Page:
One hypothesis to explain the paradoxical correlation between more profound hypomethylation and a lack of response to decitabine is a cell-death mechanism of response, whereby the most hypomethylated cells die rapidly in patients sensitive to therapy, while cells resistant to therapy can withstand higher degrees of hypomethylation without cell death. If this hypothesis were correct, by extension, resistance to decitabine would be distal to hypomethylation induction (ie, nonpharmacologic). This hypothesis can be tested by examining the relationship between hypomethylation induction and maintenance of response or relapse during therapy. Of the 47 cycles administered subsequent to cycle 1, for which samples are available, 19 were associated with maintained or improved response, 17 with consistent lack of response, and 11 with a relapse on therapy (ie, response in the previous cycle, loss of response and progression during the current cycle). We therefore examined hypomethylation induction in these three situations. In the cycles where remissions were maintained, the relative decrease in methylation was 10.9% ± 3.3% at day 5 and 18.6% ± 4.8% at day 12, compared with nonresponders at 22.8% ± 2.6% at day 5 (P = .008) and 30.7% ± 3.9% at day 12 (P = .06), respectively. Remarkably, in patients who responded and subsequently lost their response while on therapy, the relative decrease in methylation was intermediate, with a decrease of 17.5% ± 1.9% at day 5 and 25.8% ± 5.6% at day 12. In this latter group, the decreases at days 5 and 12 in the relapsing cycle were all the more remarkable when one compares them to the decreases seen during cycle 1 (for the same patients): 11.9% ± 3.4% at day 5 and 25.1% ± 5.0% at day 12. Thus, hypomethylation induction was similar or higher in relapse cycles compared to initial cycles.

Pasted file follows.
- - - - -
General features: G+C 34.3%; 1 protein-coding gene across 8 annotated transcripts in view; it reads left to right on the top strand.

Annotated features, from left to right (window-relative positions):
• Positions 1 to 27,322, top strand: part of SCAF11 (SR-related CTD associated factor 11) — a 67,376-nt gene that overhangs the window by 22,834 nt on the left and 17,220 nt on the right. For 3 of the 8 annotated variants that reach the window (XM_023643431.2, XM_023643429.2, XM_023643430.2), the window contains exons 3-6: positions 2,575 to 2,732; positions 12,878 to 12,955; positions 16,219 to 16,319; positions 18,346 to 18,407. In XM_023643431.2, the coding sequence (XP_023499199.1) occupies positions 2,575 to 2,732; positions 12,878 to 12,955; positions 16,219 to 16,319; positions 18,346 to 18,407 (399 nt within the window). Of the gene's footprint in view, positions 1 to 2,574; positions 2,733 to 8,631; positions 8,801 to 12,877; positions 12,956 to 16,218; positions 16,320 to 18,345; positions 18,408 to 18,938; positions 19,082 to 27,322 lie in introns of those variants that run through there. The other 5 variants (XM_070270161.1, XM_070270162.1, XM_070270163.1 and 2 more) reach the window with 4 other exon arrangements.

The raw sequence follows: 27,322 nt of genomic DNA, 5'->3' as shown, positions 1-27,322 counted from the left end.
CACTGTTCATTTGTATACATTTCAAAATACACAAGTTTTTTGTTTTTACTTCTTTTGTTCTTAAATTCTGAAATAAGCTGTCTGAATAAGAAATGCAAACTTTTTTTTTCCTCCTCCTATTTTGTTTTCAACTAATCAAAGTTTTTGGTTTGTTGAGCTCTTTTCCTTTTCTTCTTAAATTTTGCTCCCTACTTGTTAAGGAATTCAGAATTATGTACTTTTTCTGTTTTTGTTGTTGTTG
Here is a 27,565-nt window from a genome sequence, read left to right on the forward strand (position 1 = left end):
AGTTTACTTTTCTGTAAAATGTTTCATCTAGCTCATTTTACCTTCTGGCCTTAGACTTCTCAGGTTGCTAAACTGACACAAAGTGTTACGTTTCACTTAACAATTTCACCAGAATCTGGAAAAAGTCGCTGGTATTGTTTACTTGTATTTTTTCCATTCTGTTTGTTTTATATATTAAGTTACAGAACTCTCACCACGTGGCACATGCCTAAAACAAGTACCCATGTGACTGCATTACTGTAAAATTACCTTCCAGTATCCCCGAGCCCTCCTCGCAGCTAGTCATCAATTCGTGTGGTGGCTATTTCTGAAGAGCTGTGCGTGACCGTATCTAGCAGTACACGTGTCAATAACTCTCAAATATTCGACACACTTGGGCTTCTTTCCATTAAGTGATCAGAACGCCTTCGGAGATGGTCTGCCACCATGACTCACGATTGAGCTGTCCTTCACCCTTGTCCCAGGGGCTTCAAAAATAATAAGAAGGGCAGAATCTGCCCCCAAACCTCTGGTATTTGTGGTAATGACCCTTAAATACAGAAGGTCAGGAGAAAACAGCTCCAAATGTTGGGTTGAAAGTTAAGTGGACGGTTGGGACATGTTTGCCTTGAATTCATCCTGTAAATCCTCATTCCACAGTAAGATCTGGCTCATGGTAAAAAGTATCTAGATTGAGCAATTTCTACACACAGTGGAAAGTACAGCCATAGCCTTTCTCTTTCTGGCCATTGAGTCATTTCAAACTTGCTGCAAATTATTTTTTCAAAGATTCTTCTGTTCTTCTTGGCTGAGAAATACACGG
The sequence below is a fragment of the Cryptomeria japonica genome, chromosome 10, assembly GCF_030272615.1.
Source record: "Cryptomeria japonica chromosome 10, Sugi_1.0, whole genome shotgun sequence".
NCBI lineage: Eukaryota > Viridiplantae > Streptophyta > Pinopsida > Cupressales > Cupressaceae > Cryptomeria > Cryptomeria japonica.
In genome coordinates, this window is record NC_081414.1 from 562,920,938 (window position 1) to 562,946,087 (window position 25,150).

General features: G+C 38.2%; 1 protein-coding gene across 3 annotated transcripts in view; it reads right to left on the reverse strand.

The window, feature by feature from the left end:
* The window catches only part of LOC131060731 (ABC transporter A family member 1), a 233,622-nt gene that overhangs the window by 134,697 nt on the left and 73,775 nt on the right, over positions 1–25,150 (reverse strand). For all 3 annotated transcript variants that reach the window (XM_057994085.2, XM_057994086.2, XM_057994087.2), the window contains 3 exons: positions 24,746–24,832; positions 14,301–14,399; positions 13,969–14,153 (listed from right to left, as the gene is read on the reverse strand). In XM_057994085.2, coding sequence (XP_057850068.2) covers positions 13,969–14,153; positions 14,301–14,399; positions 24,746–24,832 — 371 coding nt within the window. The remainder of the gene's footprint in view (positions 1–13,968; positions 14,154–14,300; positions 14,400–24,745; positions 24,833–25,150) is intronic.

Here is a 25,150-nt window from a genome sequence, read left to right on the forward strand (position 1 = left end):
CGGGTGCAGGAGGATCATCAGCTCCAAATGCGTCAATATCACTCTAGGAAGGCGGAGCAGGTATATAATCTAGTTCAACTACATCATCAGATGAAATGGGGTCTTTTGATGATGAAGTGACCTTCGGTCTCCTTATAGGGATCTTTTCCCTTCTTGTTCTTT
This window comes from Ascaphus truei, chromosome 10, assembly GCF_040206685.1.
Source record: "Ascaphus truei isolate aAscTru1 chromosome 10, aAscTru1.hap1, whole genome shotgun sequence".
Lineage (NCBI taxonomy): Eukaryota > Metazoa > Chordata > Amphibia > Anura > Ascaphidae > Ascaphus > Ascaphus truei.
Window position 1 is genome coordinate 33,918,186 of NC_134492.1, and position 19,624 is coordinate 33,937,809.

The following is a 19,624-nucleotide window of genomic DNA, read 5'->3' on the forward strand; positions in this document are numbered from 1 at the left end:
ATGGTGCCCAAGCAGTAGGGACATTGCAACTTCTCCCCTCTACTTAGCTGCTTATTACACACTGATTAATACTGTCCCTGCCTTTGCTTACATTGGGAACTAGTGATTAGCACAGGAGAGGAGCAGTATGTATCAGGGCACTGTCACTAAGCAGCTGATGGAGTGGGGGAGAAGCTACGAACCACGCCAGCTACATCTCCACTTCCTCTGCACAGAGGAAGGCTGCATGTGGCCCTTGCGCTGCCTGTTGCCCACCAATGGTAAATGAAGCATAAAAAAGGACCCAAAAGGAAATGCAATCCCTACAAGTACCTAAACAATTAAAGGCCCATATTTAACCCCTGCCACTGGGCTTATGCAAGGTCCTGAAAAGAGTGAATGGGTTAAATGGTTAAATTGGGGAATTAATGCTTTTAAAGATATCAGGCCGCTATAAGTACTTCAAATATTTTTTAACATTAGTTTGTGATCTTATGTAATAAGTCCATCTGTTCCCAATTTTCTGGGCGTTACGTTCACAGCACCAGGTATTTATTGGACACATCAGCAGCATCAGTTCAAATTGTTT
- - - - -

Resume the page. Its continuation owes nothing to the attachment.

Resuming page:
Finally, we studied interactions between global methylation or methylation of the p15INK4b gene and response in these patients. As measured by LINE1, there was no correlation between global methylation and response; thus, LINE1 methylation had a mean of 69.3% in responders compared to 73.2% in nonresponders (P = .1). p15INK4b was densely methylated (methylation density > 10%) in only three patients, precluding meaningful correlations with response. Nevertheless, of these three patients, one in BP was nonassessable, one in AP did not respond, and another patient in AP had a transient, minimal response (hematologic improvement).